In June 2020 Ideas Made to Matter launched The Bias Cut, a women’s leadership series profiling the career paths and creative problem-solving of MIT Sloan alumnae. What we learned from these women is that no matter the industry or professional milestone, all of them faced some type of gender bias, harassment, and opposition to their management styles.
But we also learned that none of them were afraid to directly address those challenges and to use what they learned to help their female colleagues and the women behind them.
Here’s a closer look at those career takeaways.
Meet your problems head on, no matter who or what they are
Now a division director at Carnegie Mellon University, Anita Carleton once worked at an organization where a male colleague would only address the other men in meetings.
His behavior not only affected her morale, said Carleton, MBA ’18, but also the morale of the other women in the meetings.
“As the senior leader in the room, I had to confront the issue head on. I had to point out these behaviors and ask him to please be more aware and conscious of his unintended behaviors,” she said. “And I noticed that I had to address this same issue several times with this colleague. Eventually, his behavior changed. He explained that he did not realize that he was responding in meetings in this manner.”
A boss once told KPMG principal Julia Abramovich, MBA ’02, that he didn’t put her name in for a particular job opportunity because she’d just be coming back from maternity leave and he assumed she wouldn’t want to travel and be away from her family.
“I knew he meant well, so I explained that it should be my choice and that in fact I did want the opportunity and was willing to travel,” Abramovich said. “He said ‘OK’ and I got the gig. Had I not spoken up, I’d probably still be steaming about that lost opportunity.”
The toughest lessons can have the most to teach you
When Jill Solely started in her career, she thought keeping her head down and doing good work would be all that was needed to get the attention of management — and with it, the possibility for a promotion. But she learned that wasn’t enough.
“You also are your own chief marketing officer,” said Solely, SB ’92, MBA ’02, vice president of product and design at digital publishing platform Issuu. “That means you need to be clear about the value you bring to the market and make sure others know what value you provide. That means speaking up in meetings, taking credit for your work, and raising your hand for growth opportunities.”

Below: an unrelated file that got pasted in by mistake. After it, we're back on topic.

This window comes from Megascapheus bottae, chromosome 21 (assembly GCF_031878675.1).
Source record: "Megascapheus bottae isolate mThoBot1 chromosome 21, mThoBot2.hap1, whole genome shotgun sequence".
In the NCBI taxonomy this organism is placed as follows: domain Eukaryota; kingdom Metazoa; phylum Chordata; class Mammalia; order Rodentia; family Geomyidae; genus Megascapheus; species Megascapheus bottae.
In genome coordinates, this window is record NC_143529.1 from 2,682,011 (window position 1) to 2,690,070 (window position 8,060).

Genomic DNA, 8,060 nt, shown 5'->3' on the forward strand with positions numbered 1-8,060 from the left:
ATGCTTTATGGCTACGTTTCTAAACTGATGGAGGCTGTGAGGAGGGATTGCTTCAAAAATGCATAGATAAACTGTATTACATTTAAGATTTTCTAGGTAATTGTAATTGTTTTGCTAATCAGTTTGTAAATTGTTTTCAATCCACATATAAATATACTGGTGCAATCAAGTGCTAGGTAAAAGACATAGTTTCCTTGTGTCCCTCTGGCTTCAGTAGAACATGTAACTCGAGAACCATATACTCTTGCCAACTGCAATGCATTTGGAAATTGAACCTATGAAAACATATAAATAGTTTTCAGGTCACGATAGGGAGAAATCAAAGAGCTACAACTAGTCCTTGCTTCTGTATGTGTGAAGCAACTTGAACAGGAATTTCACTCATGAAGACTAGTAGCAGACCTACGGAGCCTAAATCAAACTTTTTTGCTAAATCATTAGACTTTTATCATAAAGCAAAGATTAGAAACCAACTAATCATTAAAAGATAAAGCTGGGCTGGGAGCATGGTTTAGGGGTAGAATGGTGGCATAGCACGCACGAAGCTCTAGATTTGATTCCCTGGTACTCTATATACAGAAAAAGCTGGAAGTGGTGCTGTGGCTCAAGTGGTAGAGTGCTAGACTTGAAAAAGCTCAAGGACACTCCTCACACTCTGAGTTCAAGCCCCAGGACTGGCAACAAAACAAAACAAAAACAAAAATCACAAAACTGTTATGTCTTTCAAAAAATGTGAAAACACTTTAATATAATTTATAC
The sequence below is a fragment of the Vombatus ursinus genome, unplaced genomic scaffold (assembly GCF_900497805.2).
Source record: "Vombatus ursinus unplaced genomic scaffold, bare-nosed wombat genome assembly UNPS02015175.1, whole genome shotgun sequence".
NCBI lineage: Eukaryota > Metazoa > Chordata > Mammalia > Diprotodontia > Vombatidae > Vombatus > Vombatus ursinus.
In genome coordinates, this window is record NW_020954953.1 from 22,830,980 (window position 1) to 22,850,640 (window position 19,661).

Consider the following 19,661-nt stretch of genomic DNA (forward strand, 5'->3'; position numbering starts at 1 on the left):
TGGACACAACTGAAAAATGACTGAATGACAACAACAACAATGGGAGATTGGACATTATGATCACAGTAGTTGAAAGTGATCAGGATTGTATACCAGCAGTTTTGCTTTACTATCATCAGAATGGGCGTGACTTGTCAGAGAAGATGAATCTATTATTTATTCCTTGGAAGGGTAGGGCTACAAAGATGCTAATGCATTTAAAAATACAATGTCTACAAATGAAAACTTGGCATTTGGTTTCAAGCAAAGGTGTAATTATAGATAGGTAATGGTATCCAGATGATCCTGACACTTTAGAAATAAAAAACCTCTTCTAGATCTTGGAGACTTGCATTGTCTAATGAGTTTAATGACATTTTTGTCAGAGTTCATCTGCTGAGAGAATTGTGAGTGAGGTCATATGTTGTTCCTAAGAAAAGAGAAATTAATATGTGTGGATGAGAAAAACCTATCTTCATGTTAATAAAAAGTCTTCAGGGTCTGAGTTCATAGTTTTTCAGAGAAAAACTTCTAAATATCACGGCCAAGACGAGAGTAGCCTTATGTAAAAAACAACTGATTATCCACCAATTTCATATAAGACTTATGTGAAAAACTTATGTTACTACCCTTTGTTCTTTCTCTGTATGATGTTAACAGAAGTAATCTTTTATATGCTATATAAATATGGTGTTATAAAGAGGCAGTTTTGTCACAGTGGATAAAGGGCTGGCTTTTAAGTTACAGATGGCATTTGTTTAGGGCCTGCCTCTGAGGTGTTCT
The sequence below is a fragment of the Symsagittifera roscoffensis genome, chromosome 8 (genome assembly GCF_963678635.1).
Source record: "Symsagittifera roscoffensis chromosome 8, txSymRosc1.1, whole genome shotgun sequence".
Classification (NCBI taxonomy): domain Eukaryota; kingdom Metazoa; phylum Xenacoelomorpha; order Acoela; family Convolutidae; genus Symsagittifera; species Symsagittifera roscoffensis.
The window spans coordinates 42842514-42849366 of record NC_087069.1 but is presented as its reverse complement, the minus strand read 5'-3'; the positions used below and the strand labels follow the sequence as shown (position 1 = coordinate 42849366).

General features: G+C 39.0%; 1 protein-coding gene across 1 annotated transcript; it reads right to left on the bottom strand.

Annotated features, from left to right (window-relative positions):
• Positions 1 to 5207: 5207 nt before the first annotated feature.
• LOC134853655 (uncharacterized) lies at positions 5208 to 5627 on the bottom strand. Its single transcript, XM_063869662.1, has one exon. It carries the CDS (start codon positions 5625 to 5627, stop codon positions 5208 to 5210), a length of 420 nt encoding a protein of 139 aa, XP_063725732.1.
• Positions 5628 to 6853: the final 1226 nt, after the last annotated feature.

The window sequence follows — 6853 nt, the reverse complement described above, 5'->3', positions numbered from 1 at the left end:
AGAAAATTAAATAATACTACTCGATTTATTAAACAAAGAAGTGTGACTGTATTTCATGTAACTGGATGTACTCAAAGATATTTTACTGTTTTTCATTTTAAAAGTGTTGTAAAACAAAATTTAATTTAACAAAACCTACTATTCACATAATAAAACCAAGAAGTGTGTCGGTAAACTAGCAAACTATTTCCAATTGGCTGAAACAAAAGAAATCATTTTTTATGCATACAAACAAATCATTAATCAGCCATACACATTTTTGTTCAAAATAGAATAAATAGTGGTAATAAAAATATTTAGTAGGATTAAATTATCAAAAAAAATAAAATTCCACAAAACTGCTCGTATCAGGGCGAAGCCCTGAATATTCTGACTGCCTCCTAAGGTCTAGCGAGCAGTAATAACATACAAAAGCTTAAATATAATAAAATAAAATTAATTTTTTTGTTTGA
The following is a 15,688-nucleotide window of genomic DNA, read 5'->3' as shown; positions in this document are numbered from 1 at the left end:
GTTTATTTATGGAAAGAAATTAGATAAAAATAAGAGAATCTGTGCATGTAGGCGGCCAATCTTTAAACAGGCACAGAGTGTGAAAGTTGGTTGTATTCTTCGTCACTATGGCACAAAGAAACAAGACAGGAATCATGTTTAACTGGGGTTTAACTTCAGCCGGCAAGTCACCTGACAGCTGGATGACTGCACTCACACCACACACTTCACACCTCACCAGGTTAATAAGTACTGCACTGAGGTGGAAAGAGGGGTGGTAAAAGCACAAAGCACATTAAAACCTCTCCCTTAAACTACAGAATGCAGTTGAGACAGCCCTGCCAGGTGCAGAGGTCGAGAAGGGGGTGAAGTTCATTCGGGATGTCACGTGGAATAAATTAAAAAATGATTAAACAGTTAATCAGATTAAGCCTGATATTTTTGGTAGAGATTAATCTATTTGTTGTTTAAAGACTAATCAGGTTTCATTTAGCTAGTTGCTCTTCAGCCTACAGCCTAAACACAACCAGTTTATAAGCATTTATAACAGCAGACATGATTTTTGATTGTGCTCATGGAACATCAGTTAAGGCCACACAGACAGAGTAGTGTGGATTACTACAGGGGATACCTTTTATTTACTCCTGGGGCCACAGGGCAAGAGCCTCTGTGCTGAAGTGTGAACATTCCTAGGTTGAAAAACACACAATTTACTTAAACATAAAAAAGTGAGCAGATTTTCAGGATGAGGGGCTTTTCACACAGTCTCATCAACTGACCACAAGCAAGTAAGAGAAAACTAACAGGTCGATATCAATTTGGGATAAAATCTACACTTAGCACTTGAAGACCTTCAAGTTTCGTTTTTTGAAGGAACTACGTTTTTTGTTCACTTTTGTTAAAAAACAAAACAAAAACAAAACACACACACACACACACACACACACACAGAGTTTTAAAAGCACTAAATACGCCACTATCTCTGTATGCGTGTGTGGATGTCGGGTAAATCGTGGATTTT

Hannah Clark Steiman thought she knew better than her coworkers when she started at a new company, and she didn’t hold back with her criticism of its operations.
“I came across as an asshole,” said Steiman, MBA ’13, now the chief operating officer at virtual call center Peak Support.
She realized her mistake and started listening to people instead of trying to tell them how to do their jobs. But the damage was done. Even two years later at the company, despite a new management approach, she couldn’t shake the reputation she’d created.
Julie Wada had a similar experience when she was promoted to a role as vice president of human resources.
After an employee survey, Wada’s boss shared what turned out to be negative feedback from people who used to enjoy working for her.
“He helped me see that I had been trying to do certain things that I thought I should do because of my predecessor’s approach,” said Wada, SM ’90, group vice president, corporate strategy and innovation at Toyota Financial Services. “It’s true I had a lot to learn in this new area, but I also had to recognize that I had unique strengths to complement the team’s strengths.”
If you can’t find the support you need, create your own
For two years, Angelique Adams interviewed career women from around the world for a book she was writing. Among the stories of overcoming adversity and achieving success was the common thread of a need for community.
“We need a place to talk openly and honestly about what it really takes to excel in our jobs,” said Adams, Executive MBA ’18, chief innovation and R&D officer at steel producer Aperam. “We need a place to celebrate our wins and a place to lift us up when we stumble. Unfortunately, we can’t get that at work. So I created the community myself.”
In 2020 she started a LinkedIn community called The Lady Visitor Project.
But you don’t have to write a book to affect change.
Lauren Hoops-Schmieg, EMBA ’18, executive director of Hill House, worked with her nonprofit’s board to improve the work-life balance for staff.
There’s an open leave policy that allows for more flexible paid time off arrangements, as well as more flexible work-from-home options for the mothers on staff.
“We’ve extended six-week paid paternity leave and some of those flexible work-from-home opportunities for the fathers at our organization,” Hoops-Schmieg said. “We want fathers to be able to support their wives in their careers and also to understand, firsthand, the balance that is necessary for raising a family. And maybe, when they have more influence and power, they can make policies that make it easier for staff raising families.”